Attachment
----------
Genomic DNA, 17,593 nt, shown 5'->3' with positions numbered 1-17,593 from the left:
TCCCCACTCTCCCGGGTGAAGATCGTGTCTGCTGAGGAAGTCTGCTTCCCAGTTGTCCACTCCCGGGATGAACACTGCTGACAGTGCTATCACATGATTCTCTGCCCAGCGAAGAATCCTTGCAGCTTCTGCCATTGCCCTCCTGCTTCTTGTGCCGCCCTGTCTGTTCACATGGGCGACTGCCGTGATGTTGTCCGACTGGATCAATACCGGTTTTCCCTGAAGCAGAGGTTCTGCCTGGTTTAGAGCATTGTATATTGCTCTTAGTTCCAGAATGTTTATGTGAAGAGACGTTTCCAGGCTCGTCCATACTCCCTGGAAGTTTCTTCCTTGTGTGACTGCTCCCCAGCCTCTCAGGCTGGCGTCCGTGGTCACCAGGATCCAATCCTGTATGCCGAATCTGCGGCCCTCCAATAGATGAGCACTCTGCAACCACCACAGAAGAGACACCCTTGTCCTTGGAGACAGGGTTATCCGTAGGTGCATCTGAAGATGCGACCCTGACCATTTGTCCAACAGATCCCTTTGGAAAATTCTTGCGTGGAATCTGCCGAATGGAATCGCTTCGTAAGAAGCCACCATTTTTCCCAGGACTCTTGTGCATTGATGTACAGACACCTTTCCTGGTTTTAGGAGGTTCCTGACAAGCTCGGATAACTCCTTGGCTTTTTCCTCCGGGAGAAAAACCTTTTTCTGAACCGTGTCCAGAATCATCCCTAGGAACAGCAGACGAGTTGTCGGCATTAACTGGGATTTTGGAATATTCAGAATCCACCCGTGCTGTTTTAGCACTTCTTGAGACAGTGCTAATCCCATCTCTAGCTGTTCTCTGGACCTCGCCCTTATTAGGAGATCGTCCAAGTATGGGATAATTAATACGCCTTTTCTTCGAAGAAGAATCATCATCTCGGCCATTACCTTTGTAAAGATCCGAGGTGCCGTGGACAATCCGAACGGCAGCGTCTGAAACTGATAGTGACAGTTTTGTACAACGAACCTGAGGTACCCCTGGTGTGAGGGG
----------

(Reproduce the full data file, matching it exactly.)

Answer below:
Genomic DNA, 17,593 nt, shown 5'->3' with positions numbered 1-17,593 from the left:
TCCCCACTCTCCCGGGTGAAGATCGTGTCTGCTGAGGAAGTCTGCTTCCCAGTTGTCCACTCCCGGGATGAACACTGCTGACAGTGCTATCACATGATTCTCTGCCCAGCGAAGAATCCTTGCAGCTTCTGCCATTGCCCTCCTGCTTCTTGTGCCGCCCTGTCTGTTCACATGGGCGACTGCCGTGATGTTGTCCGACTGGATCAATACCGGTTTTCCCTGAAGCAGAGGTTCTGCCTGGTTTAGAGCATTGTATATTGCTCTTAGTTCCAGAATGTTTATGTGAAGAGACGTTTCCAGGCTCGTCCATACTCCCTGGAAGTTTCTTCCTTGTGTGACTGCTCCCCAGCCTCTCAGGCTGGCGTCCGTGGTCACCAGGATCCAATCCTGTATGCCGAATCTGCGGCCCTCCAATAGATGAGCACTCTGCAACCACCACAGAAGAGACACCCTTGTCCTTGGAGACAGGGTTATCCGTAGGTGCATCTGAAGATGCGACCCTGACCATTTGTCCAACAGATCCCTTTGGAAAATTCTTGCGTGGAATCTGCCGAATGGAATCGCTTCGTAAGAAGCCACCATTTTTCCCAGGACTCTTGTGCATTGATGTACAGACACCTTTCCTGGTTTTAGGAGGTTCCTGACAAGCTCGGATAACTCCTTGGCTTTTTCCTCCGGGAGAAAAACCTTTTTCTGAACCGTGTCCAGAATCATCCCTAGGAACAGCAGACGAGTTGTCGGCATTAACTGGGATTTTGGAATATTCAGAATCCACCCGTGCTGTTTTAGCACTTCTTGAGACAGTGCTAATCCCATCTCTAGCTGTTCTCTGGACCTCGCCCTTATTAGGAGATCGTCCAAGTATGGGATAATTAATACGCCTTTTCTTCGAAGAAGAATCATCATCTCGGCCATTACCTTTGTAAAGATCCGAGGTGCCGTGGACAATCCGAACGGCAGCGTCTGAAACTGATAGTGACAGTTTTGTACAACGAACCTGAGGTACCCCTGGTGTGAGGGG